We all know about career paths for positions we interact with regularly—we see actors in movies and on television, go to the doctor for regular appointments, and eat food cooked by chefs at restaurants. But many other jobs go unnoticed; out of sight, out of mind. Whether you’re wanting more options to consider for your own career, or you’re just curious what’s out there, we’ve got you covered. Here are seven obscure career paths to peak your interest.
1. Community Manager: There are a few different job responsibilities that fall under the title of community manager. All involve managing housing communities or neighborhoods, including planning activities for residents, managing day-to-day communications and tasks, enforcing community policies, and handling resident’s issues. Managed communities are becoming increasingly popular; in addition to frequent neighborhood activities, they also often boast landscaping in communal areas, and integrate stores and businesses into the community. Look for the number of positions for this career to be increasing in coming years. If you’re interested, consider a degree in real estate or business administration.
2. Risk Analyst: If you’ve ever wondered how insurance companies decide what rates to charge, how businesses decide on the costs of risks they’re considering taking, or how a variety of other decisions are made, then you may be interested in this field. Though risk analysis immediately evokes the thought of finance, there are other types of risk analyst positions, including those who work for the EPA and assess potential environmental risks and those who study legislation to determine how it will affect a business and how to maintain compliance. Most positions, though, do require a finance-related bachelor’s or master’s degree.
3. Crowdsourcing Manager: With the rise in popularity of crowdfunding sites like GoFundMe, IndieGoGo, and KickStarter, comes the need for someone to manage individual fundraising campaigns. Although you’ll need a reliable internet connection, this flexible position doesn’t require much in the way of formal skills. However, marketing experience and the ability to talk to people would definitely be useful.
4. Industrial-Organizational Psychologist: This type of psychologist works for a company or organization to affect employee behavior. This may include working with upper-level management or human resources to improve employee performance, increase compliance with rules and regulations, or decrease the number of safety violations. Industrial-organizational psychologists may use techniques like adding visual reminders for safety tasks or using incentive programs for performance to achieve the outcomes a company is looking for. This career typically requires a master’s degree or PhD in psychology; management and business coursework may also prove useful.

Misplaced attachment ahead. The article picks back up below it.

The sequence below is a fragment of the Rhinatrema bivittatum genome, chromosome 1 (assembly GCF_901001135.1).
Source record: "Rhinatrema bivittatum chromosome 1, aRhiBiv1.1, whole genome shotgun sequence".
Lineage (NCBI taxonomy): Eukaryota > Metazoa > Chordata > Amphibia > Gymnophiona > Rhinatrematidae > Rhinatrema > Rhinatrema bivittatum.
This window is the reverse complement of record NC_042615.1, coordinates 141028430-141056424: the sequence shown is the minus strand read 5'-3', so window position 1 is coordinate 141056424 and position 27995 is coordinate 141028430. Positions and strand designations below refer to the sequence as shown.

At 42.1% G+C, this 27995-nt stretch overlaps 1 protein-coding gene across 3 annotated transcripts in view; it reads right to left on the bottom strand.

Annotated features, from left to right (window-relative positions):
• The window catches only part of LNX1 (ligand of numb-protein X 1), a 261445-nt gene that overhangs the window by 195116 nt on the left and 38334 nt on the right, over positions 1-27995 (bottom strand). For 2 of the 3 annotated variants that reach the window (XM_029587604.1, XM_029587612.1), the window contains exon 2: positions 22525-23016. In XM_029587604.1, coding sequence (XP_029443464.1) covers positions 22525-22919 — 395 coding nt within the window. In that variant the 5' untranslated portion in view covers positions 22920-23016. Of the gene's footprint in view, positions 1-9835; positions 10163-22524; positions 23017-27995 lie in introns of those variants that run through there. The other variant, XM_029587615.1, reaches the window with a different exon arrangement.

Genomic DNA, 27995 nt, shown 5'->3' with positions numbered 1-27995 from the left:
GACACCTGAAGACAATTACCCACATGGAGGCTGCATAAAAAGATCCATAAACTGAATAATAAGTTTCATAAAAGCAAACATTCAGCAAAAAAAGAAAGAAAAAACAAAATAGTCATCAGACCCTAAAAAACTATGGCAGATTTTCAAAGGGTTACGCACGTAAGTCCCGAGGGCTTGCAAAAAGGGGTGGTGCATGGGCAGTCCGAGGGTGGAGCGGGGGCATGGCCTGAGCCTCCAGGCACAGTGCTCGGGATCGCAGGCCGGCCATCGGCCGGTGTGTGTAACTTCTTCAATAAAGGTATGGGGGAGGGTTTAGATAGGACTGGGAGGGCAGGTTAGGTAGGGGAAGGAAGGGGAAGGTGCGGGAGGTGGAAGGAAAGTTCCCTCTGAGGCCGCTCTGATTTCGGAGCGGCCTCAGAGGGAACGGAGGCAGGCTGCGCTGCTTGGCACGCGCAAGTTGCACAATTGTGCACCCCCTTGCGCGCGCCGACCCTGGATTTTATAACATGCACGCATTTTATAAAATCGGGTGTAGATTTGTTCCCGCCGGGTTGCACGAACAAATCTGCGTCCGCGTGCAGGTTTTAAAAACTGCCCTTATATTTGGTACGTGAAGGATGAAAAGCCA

5. Technical Illustrator: Ever wondered who draws the pictures that come with the instructions for appliances, furniture, and toys? Whether you’ve experienced really good diagrams that helped you complete a project, or poor illustrations that frustrated you to no end, you’ve undoubtedly used these before. If you’re technically and artistically inclined, this might be a good path for you to pursue. This career often requires a fine arts degree and a knowledge of illustration software.
6. Menu Engineer: Whether a trendy joint with just a few selections, or a mom-and-pop café with pages of choices, the formatting, layout, and wording of any restaurant’s menu is a distinct decision. A menu engineer helps get these details just right to increase profitability for the restaurant. This field doesn’t have a specific degree requirement, but courses in psychology, marketing, and graphic design would be useful.
7. Activity Coordinator: Anywhere that people go in groups—hotels, resorts, assisted living communities, and even hospitals—has an activity coordinator to plan appropriate events and excursions. These activities keep participants active and encourage relationships to form within a group. At a vacation resort, activities may include exploring the surrounding area, pool parties, and group meals. Alternately, in an assisted living community, the activities are more likely to include organized card games, movies, and trips to local shopping areas. Wherever they are, activity coordinators directly impact the happiness of those around them.
Whether you feel like you know your future career path or you’re still looking, pay attention to the behind-the-scenes jobs that make our day-to-day lives better.